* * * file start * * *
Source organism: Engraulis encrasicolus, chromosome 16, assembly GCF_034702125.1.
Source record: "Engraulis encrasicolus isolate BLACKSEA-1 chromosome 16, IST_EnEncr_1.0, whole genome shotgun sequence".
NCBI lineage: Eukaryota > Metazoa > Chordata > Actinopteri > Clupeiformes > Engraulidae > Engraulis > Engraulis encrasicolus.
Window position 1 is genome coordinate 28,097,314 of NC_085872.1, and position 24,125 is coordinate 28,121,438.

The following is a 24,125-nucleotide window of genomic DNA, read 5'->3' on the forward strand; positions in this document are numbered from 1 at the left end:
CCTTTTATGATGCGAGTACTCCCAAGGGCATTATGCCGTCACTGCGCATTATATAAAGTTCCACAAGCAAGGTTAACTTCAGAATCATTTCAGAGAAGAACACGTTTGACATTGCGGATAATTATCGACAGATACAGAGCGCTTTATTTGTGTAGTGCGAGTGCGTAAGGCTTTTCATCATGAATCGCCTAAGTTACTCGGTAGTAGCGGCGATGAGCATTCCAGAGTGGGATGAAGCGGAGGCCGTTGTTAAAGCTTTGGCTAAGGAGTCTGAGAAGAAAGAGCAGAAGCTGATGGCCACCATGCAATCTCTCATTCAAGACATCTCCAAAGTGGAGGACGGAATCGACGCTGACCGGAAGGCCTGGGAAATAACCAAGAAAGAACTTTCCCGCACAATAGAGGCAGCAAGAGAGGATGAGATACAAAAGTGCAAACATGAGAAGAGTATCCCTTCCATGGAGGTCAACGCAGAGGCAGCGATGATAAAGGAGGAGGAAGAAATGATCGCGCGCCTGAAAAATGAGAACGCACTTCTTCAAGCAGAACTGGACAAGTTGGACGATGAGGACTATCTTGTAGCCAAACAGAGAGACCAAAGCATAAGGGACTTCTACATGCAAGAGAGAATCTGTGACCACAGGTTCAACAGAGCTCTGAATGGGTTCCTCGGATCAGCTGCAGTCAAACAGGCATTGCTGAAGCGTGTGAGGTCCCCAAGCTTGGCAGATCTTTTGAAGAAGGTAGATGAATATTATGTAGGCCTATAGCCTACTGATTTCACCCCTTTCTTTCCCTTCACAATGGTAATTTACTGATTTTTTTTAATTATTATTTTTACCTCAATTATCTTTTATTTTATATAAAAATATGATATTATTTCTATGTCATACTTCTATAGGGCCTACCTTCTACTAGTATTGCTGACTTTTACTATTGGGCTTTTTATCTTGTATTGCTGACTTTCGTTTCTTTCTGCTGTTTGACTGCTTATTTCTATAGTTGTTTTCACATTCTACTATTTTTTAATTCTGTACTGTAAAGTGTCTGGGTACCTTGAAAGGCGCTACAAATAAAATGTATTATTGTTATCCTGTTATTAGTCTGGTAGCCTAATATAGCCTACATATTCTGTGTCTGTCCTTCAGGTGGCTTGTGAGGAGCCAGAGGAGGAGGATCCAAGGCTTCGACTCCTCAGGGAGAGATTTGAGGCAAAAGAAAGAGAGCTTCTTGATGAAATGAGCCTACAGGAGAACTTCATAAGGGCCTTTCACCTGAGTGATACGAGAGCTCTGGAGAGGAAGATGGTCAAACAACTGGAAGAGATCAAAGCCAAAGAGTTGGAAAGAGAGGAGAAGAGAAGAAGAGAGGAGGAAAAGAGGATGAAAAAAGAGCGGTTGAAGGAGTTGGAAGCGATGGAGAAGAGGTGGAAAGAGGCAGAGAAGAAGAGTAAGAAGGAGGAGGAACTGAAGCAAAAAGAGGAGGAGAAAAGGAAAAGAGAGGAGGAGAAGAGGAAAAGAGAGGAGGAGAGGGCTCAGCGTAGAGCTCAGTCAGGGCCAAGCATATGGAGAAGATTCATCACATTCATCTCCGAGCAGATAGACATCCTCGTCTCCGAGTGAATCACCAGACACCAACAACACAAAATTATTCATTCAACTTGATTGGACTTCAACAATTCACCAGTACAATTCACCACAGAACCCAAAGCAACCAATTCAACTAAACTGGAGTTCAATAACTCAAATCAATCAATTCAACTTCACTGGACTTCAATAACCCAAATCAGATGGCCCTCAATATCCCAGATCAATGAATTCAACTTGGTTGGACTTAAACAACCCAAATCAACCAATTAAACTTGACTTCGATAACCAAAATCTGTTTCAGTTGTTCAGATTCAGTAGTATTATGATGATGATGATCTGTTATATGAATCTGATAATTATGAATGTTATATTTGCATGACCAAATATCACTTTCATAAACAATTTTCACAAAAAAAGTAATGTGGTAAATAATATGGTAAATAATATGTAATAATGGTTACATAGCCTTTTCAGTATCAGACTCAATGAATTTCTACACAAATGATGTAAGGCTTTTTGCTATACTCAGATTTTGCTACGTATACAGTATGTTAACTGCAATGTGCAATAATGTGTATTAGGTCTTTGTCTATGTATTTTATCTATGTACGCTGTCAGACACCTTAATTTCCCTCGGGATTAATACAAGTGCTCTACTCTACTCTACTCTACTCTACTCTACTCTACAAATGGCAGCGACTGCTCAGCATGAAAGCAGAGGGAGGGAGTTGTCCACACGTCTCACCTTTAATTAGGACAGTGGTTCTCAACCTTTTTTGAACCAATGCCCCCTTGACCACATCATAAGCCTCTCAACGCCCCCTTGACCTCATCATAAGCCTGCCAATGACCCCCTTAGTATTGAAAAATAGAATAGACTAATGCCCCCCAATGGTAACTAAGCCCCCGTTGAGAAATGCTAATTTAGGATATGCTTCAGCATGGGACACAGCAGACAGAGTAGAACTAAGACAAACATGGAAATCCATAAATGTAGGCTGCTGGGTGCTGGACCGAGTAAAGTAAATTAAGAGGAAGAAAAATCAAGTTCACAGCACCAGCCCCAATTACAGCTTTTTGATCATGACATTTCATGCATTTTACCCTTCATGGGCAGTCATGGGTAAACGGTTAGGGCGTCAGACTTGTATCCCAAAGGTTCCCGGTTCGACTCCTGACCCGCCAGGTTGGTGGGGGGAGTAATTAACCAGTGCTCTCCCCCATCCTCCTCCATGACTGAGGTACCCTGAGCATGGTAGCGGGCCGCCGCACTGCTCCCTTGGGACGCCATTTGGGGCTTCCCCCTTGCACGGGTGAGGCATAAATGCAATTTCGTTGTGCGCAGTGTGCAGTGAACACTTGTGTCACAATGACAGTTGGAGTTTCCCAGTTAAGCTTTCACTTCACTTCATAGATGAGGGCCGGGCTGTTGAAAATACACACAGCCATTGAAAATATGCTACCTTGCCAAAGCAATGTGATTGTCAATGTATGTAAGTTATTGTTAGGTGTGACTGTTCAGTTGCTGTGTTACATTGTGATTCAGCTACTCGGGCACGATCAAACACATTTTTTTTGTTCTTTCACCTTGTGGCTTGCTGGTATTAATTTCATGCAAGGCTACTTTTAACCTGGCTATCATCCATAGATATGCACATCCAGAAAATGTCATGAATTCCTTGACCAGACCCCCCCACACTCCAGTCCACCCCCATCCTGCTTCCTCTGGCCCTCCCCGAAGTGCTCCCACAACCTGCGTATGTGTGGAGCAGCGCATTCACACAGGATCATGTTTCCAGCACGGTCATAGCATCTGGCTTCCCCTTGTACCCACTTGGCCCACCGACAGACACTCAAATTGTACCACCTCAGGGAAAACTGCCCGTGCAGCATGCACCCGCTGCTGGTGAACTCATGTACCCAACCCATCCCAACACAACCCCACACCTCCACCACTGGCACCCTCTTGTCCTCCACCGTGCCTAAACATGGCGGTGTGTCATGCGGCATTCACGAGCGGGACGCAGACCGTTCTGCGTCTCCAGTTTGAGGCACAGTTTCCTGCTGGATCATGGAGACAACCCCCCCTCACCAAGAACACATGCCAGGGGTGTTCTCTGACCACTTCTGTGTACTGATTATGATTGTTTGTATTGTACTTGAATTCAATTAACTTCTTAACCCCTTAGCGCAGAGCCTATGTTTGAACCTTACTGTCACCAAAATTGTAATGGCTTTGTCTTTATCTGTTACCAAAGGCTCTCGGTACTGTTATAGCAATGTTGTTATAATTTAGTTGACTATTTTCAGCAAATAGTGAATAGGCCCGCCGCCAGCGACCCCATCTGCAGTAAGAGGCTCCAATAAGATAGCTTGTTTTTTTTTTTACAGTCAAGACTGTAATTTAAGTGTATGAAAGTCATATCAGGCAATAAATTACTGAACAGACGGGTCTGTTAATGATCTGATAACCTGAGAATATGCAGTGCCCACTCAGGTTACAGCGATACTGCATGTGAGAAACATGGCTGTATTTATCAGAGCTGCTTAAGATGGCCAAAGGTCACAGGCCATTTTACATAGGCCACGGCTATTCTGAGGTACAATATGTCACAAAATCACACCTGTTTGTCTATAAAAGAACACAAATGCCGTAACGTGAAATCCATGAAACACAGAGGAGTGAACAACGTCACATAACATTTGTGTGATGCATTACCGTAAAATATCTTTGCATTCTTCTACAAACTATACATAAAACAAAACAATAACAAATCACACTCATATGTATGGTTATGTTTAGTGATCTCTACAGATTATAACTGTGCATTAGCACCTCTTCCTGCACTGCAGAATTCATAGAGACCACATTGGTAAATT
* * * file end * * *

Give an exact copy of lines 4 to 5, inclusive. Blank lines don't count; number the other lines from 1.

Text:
Window position 1 is genome coordinate 28,097,314 of NC_085872.1, and position 24,125 is coordinate 28,121,438.

The following is a 24,125-nucleotide window of genomic DNA, read 5'->3' on the forward strand; positions in this document are numbered from 1 at the left end: